Monday, January 3, 2011

TRY TALKING TO THE HOME BUYERS

Every modular home builder wants to the best job they can for their clients including making promises both to the new home owner and themselves that they will communicate better.  Then reality sets in and keeping in touch with the client keeps getting further and further behind.

That’s when errors that should have been corrected quickly become gigantic problems that cause both sides to look at each other as adversaries.  But I am going to save that problem for a later article.

There is another communication gap that needs to be addressed.  Factories have never had a relationship with the builder’s customer with the exception of maybe giving them tour of the factory.  That is something that needs addressed in 2011.

As we all know, a house is the largest single purchase most people make.  If they are buying a new house from a modular builder, they are also purchasing something that in the back of their mind they might be a little apprehensive about.  How can the builder help them understand that buying a modular home is one of the smartest home purchases they will make?

The answer is simple.  Get the factory involved in talking with the customer.  The factory is involved long before the customer knows.  When initial floorplan and quote were given by the factory rep to the builder, the factory was involved.  Why not get really involved?

Factories have a “we don’t talk directly to the builder’s customer” attitude and for good reason…lawsuits!  The factory doesn’t want to share in legal actions that might arise from the sale between the builder and their customer.  But in today’s fast paced Twitter, Facebook, Ipad and Iphone world, the factory is going to be dragged into the lawsuit anyway.  The court of public opinion, thanks to the Internet, will try and fry the factory.   Why not try to lessen the chances of that happening in the first place?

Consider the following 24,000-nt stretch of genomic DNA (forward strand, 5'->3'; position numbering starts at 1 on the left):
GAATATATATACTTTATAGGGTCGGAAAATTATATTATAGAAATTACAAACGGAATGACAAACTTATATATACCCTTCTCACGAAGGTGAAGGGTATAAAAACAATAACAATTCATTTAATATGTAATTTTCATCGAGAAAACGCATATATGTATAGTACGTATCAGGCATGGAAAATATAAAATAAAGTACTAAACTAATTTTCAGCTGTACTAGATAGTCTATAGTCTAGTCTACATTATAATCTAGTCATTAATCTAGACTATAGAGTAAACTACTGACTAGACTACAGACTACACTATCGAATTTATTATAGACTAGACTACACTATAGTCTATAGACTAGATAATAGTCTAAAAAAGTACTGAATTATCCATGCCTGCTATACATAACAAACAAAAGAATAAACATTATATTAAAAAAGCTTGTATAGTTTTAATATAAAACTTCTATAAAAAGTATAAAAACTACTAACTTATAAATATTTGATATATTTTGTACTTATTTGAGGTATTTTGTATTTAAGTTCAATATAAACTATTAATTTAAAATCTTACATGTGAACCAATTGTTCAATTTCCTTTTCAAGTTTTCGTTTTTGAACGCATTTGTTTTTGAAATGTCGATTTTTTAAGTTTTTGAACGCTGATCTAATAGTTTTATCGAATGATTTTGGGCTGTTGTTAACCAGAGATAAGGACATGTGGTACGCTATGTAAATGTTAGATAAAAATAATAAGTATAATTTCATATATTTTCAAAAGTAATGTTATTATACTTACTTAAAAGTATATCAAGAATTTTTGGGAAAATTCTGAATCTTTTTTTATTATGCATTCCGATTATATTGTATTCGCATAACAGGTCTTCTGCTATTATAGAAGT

If a factory were to hire one person, probably for less than $40k a year, they could establish a dialogue with the customer informing them about new processes and improvements that are being used on their home, where their home is in the production schedule, inviting them to the factory for a personal tour, sending them pictures of their house on the line and much more.  This person would be an extension of the builder’s own communication efforts and the customer’s advocate at the factory and WOULD NOT play any part of representing the builder.  Any time the conversation turns to questions about the builder or their practices, this advocate would remind the customer that they are only helping them while the their house is in process at the factory.

If a buyer is pleased with the time and energy given them before they move in, they are less likely to take legal action, unless the problem really is something that should have been corrected and wasn’t.  If the factory advocate and the builder keep the communication lines open with the customer, it could usher in a new day of understanding for the consumer and raise awareness of the great advantages of going modular.

3 comments:

Anonymous said...

Coach, this is a stupid idea.

Leroy said...

Coach, this actually could work,however I truly think the factory might do better to have this position filled by someone already on the staff who is familiar with the operation and can steer the consumer's questions to the correct person in the organization to help alleviate many problems. HE/she should also be able to at least interface with the builder network and sales reps.Could be a very important point of contact for all three sides by fielding questions/concerns from the end consumer and relaying pertinent information to builders and reps. about the issues customers are inquiring about and developing action plans to address them .Oh ! silly me thats what the customer service department should be doing.

Anonymous said...

As a customer, the very fact that this conversation is occuring makes me feel that the whole modular deal is a big hustle. It boggles the mind that mod builders and factories have a hard time justifyinf spending money to understand their customer. And..if theres a problem any first year law studnet can see how easy it is to sue everyone involved who touches the finished product. And before you guys jump on me for saying that, most builders are the first to non-perform or sue customers when disagreements occur.